Proving pain and suffering damages can be challenging and more complex than calculating their economic counterparts. Economic damages, such as medical expenses and lost wages, are easier to calculate and prove because you can quantify bills, invoices, lost pay, and estimates. 

However, non-economic damages such as those for pain and suffering can take much more effort and evidence to prove. Generally, the more credible and reliable evidence you have, the stronger your claim. 

Examples of evidence that can be used to prove pain and suffering include:

  • Medical doctor records and testimony,
  • Testimony of family and friends closest to you,
  • Psychologist, therapist, or counselor notes or testimony,
  • Personal diaries and journals,
  • Pictures,
  • Time missed from work and
  • Records of prescription medicines used to cope (i.e., antidepressants). 

Don’t worry if you do not have all of this evidence. Even just one or two high-quality pieces of evidence can be all you need to show just how much your life has been negatively affected. 

There are several factors a jury will consider when calculating pain and suffering damages. These factors include:

  • The severity of the injury,
  • The time it took for the injury to heal,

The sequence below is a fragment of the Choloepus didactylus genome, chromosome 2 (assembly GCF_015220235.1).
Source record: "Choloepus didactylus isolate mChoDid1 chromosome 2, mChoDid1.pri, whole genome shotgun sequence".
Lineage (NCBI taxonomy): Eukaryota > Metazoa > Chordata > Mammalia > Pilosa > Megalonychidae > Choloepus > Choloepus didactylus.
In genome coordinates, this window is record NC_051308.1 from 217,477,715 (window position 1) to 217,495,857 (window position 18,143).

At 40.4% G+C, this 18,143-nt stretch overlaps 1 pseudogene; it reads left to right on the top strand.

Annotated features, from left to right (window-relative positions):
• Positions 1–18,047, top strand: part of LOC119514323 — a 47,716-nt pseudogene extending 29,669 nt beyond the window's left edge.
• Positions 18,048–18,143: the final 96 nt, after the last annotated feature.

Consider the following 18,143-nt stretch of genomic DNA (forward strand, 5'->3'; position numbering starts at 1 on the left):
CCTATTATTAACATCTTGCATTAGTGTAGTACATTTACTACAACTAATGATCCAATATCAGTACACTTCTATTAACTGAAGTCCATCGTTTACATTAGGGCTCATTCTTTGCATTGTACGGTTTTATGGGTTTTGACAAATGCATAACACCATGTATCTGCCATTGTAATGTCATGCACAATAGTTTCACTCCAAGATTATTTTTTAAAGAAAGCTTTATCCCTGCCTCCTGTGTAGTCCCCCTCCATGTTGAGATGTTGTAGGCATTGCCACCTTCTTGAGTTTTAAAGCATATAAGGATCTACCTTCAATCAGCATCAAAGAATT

• The age and overall health of the plaintiff,
  • The negative impact on the plaintiff’s professional and work life,
  • Limitations the plaintiff is experiencing from the injury in their daily life and routine,
  • The effect on the plaintiff’s social life (e.g., adverse effects on relationships), 
  • The long-term or permanent impact to the plaintiff, and
  • Impact to the plaintiff’s ability to sleep.

A jury might be asked to consider these factors and several others while deliberating damages. 

Importantly, you may be entitled to both past and future pain and suffering damages. Past damages are calculated from the time of the accident and injury until the date of the award or settlement. Future pain and suffering damages are the anticipated pain you might endure in the future.

Colorado Caps on Non-Economic Damages

Everyone’s pain and suffering damages are different and unique. Even victims dealing with similar injuries might have drastically different non-economic damages. The mental, psychological, and emotional trauma one individual experiences from an injury can be substantially different from that of someone else.